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Owls killing turkeys?

GUP

Eight Pointer
I heard this before on a Meateater pod cast. I believe it may be the same person in the article. Seems I remember something about the university of Georgia being mentioned. Can’t say I’m surprised. Those birds have a mountain of things up against them.
 

Bailey Boat

Twelve Pointer
If Owl predation is such a problem why don't hunters find the remains on the ground in Turkey territory?? Feathers, bones or anything that would remain after a kill.....
 

sky hawk

Old Mossy Horns
Contributor
Yeah, it's the same guy. In the podcast, he described his study where they had a considerable number of GPS tagged turkeys, and when they would go to check on their roost site, they would find a decapitated tom with a plume of feathers extending away from the limb location. It was always in the spring, and always on males. In fact it was the leading cause of mortality outside of hunting for adult male turkeys.

The conclusion was that great horned owls were targeting toms when they gobbled on the limb. They also had tagged a bunch of different turkey predators and they would track their movements as well, so they knew when there were interactions between them.
 

wncnontypical

Button Buck
I remember reading about this somewhere too and that it was causing less gobbling among birds since the owls were using that to target the toms.
 

Rescue44

Twelve Pointer
There was a video on here that was located to record what would cross the log over a small stream. A turkey was attacked by what appeared to be a great horned owl. Turkey successfully fought off the owl...at least that time.
 

Ol Copper

Ten Pointer
If Owl predation is such a problem why don't hunters find the remains on the ground in Turkey territory?? Feathers, bones or anything that would remain after a kill.....
We have plenty of times, and as Turkeyfoot said, ducks too.

We found a duck back in a swampy area of Michigan this spring, as soon as you saw it you could tell that an avian predator got it.
 

wolfman

Old Mossy Horns
If Owl predation is such a problem why don't hunters find the remains on the ground in Turkey territory?? Feathers, bones or anything that would remain after a kill.....
I've found a few. But no way could I confirm what predator did it.
 

oldest school

Old Mossy Horns
i am very confused by this article - the only thing i get is the owl part.
he is really breaking some new ground with his assumptions on gobbling.
Where is Lovette Williams when we need him?

"Dont overcall with the expectation you'll get a quiet bird to suddenly light up. No amount of calling is going to get him to respond."
I really must not understand this statement? Or his turkeys are a hellavu lot smarter than the ones I hunt.
 

hawglips

Old Mossy Horns
Next thing you know, we'll be hearing that turkeys are gobbling less and less each generation because the gobbling ones are getting killed off and the quiet ones are passing on the genes....
 

ol bob

Four Pointer
Had a truck get a nice tom right in front of the house a few min.ago. With all the other problems hate to see one go like that.
 

Duckmauler dhc

Ten Pointer
A big Great Horned Owl can kill about what he wants to.
What Mack said…….I had a turkey hunt ruined by an owl one time…….had a tom coming across a field spitting and drumming and all at once I heard wing beats over my head and an owl come swooping down right at the Tom and the Tom took off never to be seen again. The owl kept swooping down at the Tom clear into the woods. Kinda crazy that an owl could ruin a hunt but I’ve had coyotes step into the field where a Tom was and the Tom actually bow up at the coyote and the yote would get outta dodge really quick.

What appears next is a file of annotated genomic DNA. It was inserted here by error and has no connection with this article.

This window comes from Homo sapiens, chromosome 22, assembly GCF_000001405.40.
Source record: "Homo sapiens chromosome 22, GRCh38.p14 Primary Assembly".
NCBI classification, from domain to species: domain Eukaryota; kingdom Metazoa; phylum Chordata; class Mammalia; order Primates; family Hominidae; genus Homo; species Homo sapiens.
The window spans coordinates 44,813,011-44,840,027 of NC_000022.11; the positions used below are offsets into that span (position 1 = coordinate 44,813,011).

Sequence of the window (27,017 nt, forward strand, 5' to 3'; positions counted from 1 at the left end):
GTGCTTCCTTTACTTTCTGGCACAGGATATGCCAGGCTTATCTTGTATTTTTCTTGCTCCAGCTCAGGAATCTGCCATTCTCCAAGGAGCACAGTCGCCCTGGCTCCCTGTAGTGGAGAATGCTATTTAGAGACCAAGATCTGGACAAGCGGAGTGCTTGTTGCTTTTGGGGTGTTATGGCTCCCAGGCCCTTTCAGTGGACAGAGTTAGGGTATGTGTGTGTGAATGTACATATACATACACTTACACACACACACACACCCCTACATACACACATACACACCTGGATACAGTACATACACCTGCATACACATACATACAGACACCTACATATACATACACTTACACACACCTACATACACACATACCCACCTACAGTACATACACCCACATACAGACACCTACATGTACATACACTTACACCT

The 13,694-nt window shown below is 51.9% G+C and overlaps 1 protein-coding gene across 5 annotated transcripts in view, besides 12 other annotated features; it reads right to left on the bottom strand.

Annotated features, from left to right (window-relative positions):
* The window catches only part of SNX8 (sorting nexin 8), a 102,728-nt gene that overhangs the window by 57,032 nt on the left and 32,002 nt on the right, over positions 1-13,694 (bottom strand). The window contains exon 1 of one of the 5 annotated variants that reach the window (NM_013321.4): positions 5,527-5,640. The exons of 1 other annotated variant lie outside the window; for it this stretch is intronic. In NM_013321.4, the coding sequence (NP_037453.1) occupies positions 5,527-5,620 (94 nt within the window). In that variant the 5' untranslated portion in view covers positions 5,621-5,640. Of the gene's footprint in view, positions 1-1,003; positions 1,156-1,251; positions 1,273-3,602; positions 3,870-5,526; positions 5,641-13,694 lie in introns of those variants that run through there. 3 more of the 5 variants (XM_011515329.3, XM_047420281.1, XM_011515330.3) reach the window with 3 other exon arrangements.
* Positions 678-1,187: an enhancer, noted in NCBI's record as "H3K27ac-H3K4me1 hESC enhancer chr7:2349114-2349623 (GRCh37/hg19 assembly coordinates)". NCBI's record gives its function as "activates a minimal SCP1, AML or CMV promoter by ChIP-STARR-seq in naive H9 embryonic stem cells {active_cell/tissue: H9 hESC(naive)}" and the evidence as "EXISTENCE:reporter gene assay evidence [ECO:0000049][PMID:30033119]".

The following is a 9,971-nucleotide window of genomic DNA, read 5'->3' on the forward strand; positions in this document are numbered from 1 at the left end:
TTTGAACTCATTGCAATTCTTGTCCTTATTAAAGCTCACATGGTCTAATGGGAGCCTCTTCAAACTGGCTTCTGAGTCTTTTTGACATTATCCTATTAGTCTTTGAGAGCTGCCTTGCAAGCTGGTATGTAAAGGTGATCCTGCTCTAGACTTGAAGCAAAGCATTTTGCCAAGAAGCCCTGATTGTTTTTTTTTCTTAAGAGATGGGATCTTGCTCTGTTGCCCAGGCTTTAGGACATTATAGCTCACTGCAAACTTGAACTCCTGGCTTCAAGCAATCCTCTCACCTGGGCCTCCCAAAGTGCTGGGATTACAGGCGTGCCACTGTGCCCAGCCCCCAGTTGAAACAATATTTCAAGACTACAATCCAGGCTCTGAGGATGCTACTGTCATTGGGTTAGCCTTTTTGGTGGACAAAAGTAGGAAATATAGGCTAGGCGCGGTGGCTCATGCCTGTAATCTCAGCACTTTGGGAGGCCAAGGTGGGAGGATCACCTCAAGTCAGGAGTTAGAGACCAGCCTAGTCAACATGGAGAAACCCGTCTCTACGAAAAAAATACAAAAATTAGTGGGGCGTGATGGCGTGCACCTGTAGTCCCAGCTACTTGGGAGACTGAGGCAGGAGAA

oldest school

Old Mossy Horns
What Mack said…….I had a turkey hunt ruined by an owl one time…….had a tom coming across a field spitting and drumming and all at once I heard wing beats over my head and an owl come swooping down right at the Tom and the Tom took off never to be seen again. The owl kept swooping down at the Tom clear into the woods. Kinda crazy that an owl could ruin a hunt but I’ve had coyotes step into the field where a Tom was and the Tom actually bow up at the coyote and the yote would get outta dodge really quick.
Several years ago i saw three jakes run off a coyote multiple times. He would close within a certain distance and one of them would go his way and he would move away. This continued until he got on their nerves and all three chased him off for good.
It was a fine lesson on turkeys really loving chufa (they did not want to leave)and their ability to overcome coyotes sometimes.
 

Ol Copper

Ten Pointer
I think that coyotes get waaaay more credit than they are due concerning overall turkey mortality.

I believe that crows prevent more turkey births, by nest raiding, than other predators cause turkey deaths by catching them, although eagles, hawks and owls are bad azz.

I believe that turkey numbers are affected more before the eggs hatch. Coons, grinners, snakes, crows and such vermin reek massive havoc. If a turkey hatchling can just get off the ground, which doesn't take long, they do stand a fair chance overall. Better vs. their chance if they are eaten as an egg.

Maybe Im crazy, just my take on it.
 

Duckmauler dhc

Ten Pointer
I think that coyotes get waaaay more credit than they are due concerning overall turkey mortality.

I believe that crows prevent more turkey births, by nest raiding, than other predators cause turkey deaths by catching them, although eagles, hawks and owls are bad azz.